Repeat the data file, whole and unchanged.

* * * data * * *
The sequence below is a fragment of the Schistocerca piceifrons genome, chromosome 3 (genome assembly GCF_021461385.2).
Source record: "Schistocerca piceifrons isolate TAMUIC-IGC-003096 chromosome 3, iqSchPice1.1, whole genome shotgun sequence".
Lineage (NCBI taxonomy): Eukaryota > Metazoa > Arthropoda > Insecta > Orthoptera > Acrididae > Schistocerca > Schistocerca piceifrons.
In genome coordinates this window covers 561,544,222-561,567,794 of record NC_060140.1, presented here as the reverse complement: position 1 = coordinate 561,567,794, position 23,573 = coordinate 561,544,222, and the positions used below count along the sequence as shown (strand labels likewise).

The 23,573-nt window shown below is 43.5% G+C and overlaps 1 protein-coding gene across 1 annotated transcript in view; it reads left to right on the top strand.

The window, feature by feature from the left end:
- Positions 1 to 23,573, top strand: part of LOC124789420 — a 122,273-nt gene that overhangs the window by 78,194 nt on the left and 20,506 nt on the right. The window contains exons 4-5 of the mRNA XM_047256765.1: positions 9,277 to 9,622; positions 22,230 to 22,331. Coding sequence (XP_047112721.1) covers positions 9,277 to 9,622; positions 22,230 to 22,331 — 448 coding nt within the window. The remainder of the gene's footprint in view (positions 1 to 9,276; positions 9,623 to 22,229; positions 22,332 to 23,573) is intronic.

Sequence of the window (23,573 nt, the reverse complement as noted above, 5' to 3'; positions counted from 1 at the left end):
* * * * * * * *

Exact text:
The sequence below is a fragment of the Schistocerca piceifrons genome, chromosome 3 (genome assembly GCF_021461385.2).
Source record: "Schistocerca piceifrons isolate TAMUIC-IGC-003096 chromosome 3, iqSchPice1.1, whole genome shotgun sequence".
Lineage (NCBI taxonomy): Eukaryota > Metazoa > Arthropoda > Insecta > Orthoptera > Acrididae > Schistocerca > Schistocerca piceifrons.
In genome coordinates this window covers 561,544,222-561,567,794 of record NC_060140.1, presented here as the reverse complement: position 1 = coordinate 561,567,794, position 23,573 = coordinate 561,544,222, and the positions used below count along the sequence as shown (strand labels likewise).

The 23,573-nt window shown below is 43.5% G+C and overlaps 1 protein-coding gene across 1 annotated transcript in view; it reads left to right on the top strand.

The window, feature by feature from the left end:
- Positions 1 to 23,573, top strand: part of LOC124789420 — a 122,273-nt gene that overhangs the window by 78,194 nt on the left and 20,506 nt on the right. The window contains exons 4-5 of the mRNA XM_047256765.1: positions 9,277 to 9,622; positions 22,230 to 22,331. Coding sequence (XP_047112721.1) covers positions 9,277 to 9,622; positions 22,230 to 22,331 — 448 coding nt within the window. The remainder of the gene's footprint in view (positions 1 to 9,276; positions 9,623 to 22,229; positions 22,332 to 23,573) is intronic.

Sequence of the window (23,573 nt, the reverse complement as noted above, 5' to 3'; positions counted from 1 at the left end):